How “Normal” are Your Families?

General / Leadership / Leadership Development - Kids //

When you think of a “normal” family, what image comes to your mind?  Maybe it is a picture of your family; don’t we all think that we are just normal?   Or maybe you think “no way is my family normal” and so normal is anything other than your personal family.  Perhaps the image that comes to mind is a culturally manufactured image propagated by the media that has no real connection to the actual families in your community.  Or maybe yours is a media-driven image carried with you from media memories of long ago.


Is your image of the family reflective of an  “ancient” time – like the 1950’s?  Is normal for you defined by a “Leave it to Beaver” family concept complete with Ward, June, Wally, and The Beaver?  Is that the picture that flashes before your mind when you hear the phrase “normal family”?


Or perhaps you’re much more contemporary than Beaver and your media-induced image of a normal family comes from the 1980’s and looks more like the “Huxtable’s”. Claire was recently voted America’s favorite TV mom after all.
If your programs, practices, and communication flow from a perspective that the “Leave it to Beaver” or “Huxtable” families are truly “normal” or the norm today, then you are probably missing a good number of people and perhaps even alienating them.  The reality is, according to statistics,

  • 50% of adults are married and only 26% of young adults are married
  • 41% of children are born to single parents
  • 24% of children are born to cohabitating couples – and another 20% will at some point in their childhood live in a cohabitating home
  • 10.5% of children are being raised by their grandparents
  • Less than half of our church’s children actually live with their married, biological parents.[1]


When it comes to family structure, who is in the house and how they are related may be drastically different than how we define normal; the Beavers and Huxtable’s aren’t typical or “normal” anymore.  If we want to embrace all the families in our care and forge relationships that can have life-changing impact, our communication must use language that is inclusive of all the various families structures represented.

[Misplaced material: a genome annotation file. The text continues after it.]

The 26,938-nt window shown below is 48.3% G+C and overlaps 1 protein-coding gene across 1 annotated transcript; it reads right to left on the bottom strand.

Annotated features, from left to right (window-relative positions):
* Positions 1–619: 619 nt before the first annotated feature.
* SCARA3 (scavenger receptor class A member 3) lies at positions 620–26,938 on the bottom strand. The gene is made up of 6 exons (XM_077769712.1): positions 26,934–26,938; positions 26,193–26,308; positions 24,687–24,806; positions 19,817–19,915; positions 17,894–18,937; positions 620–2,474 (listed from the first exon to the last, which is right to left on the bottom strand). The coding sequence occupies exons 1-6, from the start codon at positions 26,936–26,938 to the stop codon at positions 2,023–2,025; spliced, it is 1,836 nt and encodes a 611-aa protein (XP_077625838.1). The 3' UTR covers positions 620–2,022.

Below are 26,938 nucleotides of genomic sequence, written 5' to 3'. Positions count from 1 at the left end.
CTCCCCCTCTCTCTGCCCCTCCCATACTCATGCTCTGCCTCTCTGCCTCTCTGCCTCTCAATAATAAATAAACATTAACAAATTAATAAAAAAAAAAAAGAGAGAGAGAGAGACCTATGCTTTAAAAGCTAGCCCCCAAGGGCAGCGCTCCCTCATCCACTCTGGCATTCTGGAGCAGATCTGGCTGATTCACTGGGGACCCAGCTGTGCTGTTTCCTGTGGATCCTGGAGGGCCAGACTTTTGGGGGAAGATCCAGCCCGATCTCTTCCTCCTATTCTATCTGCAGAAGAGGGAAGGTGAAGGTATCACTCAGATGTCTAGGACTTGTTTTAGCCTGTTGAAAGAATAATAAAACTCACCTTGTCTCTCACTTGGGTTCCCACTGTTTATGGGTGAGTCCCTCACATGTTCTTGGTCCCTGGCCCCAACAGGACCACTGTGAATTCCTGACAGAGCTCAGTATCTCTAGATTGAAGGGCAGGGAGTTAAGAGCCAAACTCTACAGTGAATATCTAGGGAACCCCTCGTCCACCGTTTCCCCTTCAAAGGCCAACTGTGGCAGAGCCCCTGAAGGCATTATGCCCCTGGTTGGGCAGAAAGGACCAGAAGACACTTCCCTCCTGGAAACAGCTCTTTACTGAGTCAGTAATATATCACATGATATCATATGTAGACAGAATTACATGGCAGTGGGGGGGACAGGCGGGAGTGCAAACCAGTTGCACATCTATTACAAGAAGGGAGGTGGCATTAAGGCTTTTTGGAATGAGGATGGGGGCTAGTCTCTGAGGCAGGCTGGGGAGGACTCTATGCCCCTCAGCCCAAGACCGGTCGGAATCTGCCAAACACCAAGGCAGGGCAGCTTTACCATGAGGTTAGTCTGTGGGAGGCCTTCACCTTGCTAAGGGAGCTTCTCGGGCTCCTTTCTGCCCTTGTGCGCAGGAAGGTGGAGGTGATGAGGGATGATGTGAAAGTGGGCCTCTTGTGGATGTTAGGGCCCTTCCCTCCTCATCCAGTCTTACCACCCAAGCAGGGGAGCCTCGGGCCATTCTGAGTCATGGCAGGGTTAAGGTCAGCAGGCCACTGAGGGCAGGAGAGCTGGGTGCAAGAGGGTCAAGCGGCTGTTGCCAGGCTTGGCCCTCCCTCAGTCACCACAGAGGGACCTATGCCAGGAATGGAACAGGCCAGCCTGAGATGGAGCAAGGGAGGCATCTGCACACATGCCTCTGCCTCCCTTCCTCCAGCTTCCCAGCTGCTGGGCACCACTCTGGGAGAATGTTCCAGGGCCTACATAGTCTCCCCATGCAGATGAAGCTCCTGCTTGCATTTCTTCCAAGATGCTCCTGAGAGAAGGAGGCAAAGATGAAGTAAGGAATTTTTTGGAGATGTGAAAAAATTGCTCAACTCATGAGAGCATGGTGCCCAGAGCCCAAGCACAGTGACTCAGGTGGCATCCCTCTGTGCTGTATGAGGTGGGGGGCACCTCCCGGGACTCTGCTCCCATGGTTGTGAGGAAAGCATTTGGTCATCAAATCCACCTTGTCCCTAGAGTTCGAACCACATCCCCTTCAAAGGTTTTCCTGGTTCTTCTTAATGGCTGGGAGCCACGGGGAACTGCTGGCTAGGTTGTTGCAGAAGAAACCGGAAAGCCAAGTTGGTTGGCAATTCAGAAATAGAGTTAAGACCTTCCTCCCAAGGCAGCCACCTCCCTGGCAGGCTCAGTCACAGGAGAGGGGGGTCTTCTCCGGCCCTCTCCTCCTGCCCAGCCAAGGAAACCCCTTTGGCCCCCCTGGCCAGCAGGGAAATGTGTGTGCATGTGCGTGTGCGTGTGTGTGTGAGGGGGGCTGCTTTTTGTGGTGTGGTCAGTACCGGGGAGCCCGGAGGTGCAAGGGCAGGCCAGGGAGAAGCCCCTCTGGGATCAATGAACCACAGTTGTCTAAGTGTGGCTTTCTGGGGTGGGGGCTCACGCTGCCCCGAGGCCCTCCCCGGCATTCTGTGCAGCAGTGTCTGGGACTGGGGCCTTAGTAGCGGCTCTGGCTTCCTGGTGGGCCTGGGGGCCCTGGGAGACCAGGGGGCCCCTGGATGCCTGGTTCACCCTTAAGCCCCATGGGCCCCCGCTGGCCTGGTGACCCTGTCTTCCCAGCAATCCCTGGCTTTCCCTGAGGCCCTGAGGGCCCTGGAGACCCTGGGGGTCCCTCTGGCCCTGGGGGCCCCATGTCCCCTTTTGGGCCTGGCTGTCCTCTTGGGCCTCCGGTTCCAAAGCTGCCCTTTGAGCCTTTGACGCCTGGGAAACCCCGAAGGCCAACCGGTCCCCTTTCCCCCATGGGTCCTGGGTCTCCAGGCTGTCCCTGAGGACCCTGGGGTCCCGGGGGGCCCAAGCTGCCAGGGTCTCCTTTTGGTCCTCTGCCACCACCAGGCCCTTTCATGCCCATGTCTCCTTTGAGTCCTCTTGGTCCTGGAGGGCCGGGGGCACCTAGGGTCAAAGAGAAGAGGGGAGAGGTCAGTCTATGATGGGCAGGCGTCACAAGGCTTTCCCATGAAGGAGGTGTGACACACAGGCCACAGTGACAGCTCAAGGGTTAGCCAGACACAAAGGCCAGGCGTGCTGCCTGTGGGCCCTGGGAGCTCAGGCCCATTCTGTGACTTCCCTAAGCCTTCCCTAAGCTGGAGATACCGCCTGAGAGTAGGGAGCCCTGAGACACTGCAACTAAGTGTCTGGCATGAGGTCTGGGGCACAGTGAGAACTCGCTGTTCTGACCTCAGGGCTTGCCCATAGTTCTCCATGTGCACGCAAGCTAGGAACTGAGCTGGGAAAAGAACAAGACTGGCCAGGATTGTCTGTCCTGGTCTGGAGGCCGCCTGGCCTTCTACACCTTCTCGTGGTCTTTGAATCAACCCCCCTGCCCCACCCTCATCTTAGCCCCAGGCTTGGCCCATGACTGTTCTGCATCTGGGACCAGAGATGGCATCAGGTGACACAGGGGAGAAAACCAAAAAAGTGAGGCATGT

–       Do you know whose at home and how they are related?

Reflect on your last announcement, public conversation, or invitation to an event –

–     What kind of language did you use?

–       Was everyone included or are you making assumptions that everyone present is as “normal” as the Cleavers and Huxtables?


If family structure is no longer the reliable source, what is it then that defines a family? Diana Garland, in her text Family Ministry, suggested that we must also take into consider the way in which people who may not be structurally related are considered a family because of they way they relate to one another. “Functionally a family is defined as the organization of relationships that endure over time and contexts, through which persons attempt to meet their needs for belonging and attachment and to share life purposes, help and resources” [2]


We find ourselves in this new reality where family is not defined solely by structure with titles such as mom, dad, and children; family is also defined by how the individuals function or relate to one another.


When we define families in our ministry contexts through how we communicate, how we design programs, and how we develop practices intended for families or family members, are we including both families who have the structural titles and those who function like a family?